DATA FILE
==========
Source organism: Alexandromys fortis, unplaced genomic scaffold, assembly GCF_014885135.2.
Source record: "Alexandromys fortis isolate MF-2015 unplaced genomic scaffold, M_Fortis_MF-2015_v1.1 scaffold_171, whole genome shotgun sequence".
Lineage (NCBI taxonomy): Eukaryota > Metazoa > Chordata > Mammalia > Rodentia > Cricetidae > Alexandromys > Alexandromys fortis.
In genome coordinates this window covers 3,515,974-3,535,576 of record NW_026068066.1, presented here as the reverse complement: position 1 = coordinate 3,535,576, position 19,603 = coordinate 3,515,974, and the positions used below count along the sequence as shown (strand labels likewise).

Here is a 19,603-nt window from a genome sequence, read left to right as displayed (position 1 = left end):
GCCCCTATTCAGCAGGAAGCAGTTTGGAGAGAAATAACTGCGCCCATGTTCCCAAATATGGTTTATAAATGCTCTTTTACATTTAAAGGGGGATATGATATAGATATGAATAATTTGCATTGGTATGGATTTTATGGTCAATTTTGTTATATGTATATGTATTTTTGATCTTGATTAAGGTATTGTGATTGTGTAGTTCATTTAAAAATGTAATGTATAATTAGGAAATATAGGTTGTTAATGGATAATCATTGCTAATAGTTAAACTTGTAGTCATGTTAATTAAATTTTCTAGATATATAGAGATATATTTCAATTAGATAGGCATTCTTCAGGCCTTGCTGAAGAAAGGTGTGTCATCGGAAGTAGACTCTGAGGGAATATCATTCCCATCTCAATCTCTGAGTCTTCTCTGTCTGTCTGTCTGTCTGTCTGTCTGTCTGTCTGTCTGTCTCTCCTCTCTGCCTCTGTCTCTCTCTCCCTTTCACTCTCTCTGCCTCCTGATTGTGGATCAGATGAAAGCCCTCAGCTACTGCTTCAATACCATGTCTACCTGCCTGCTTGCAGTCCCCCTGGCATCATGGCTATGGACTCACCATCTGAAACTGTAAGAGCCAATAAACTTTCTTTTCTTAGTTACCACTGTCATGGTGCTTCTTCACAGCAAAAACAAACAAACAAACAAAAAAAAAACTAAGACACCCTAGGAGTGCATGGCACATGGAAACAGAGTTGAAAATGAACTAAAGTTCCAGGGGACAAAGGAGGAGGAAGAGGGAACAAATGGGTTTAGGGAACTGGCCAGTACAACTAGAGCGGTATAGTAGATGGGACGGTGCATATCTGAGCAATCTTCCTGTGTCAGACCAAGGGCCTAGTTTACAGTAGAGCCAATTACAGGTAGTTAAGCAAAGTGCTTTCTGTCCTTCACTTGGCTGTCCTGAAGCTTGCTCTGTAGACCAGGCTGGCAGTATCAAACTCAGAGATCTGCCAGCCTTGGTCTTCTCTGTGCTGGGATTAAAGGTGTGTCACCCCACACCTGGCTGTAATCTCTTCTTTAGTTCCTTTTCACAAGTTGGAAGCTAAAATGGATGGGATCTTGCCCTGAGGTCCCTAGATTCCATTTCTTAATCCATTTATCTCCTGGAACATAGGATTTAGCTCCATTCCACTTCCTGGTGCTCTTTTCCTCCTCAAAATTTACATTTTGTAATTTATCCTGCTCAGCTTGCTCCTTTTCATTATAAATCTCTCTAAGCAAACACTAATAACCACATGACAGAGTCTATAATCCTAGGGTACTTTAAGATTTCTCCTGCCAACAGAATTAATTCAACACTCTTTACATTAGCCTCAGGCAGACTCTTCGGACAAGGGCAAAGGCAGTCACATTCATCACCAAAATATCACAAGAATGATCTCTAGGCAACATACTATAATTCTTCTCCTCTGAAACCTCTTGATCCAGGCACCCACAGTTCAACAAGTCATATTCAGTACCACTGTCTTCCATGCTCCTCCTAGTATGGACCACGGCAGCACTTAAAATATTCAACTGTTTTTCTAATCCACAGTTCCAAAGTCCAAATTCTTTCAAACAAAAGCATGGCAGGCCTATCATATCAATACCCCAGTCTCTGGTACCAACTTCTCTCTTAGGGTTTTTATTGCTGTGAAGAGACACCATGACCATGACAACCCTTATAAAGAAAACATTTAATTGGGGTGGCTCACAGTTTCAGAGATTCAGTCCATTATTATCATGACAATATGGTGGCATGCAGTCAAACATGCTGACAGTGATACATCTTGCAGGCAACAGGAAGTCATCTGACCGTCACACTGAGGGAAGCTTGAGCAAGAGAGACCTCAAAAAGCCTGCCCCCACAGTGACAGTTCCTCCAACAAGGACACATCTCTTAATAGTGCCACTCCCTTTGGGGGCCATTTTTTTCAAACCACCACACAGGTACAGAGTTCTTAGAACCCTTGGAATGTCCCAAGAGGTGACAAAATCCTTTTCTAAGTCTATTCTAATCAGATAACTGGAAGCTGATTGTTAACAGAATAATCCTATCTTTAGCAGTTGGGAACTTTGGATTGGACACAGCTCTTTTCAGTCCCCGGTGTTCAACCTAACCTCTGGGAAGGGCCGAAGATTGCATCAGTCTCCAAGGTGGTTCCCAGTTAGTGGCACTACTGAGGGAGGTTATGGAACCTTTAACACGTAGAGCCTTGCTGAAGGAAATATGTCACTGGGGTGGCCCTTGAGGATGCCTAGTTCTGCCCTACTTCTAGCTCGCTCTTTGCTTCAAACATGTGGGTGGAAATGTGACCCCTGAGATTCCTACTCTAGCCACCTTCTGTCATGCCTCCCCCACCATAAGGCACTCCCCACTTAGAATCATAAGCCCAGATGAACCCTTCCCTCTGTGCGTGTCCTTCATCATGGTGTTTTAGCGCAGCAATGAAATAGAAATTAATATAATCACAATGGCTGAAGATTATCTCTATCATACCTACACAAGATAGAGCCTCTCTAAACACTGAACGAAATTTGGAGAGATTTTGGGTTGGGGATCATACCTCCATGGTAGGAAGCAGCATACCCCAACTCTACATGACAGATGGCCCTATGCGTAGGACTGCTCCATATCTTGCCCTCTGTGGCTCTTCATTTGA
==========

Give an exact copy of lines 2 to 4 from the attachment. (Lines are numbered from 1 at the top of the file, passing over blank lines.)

Source record: "Alexandromys fortis isolate MF-2015 unplaced genomic scaffold, M_Fortis_MF-2015_v1.1 scaffold_171, whole genome shotgun sequence".
Lineage (NCBI taxonomy): Eukaryota > Metazoa > Chordata > Mammalia > Rodentia > Cricetidae > Alexandromys > Alexandromys fortis.
In genome coordinates this window covers 3,515,974-3,535,576 of record NW_026068066.1, presented here as the reverse complement: position 1 = coordinate 3,535,576, position 19,603 = coordinate 3,515,974, and the positions used below count along the sequence as shown (strand labels likewise).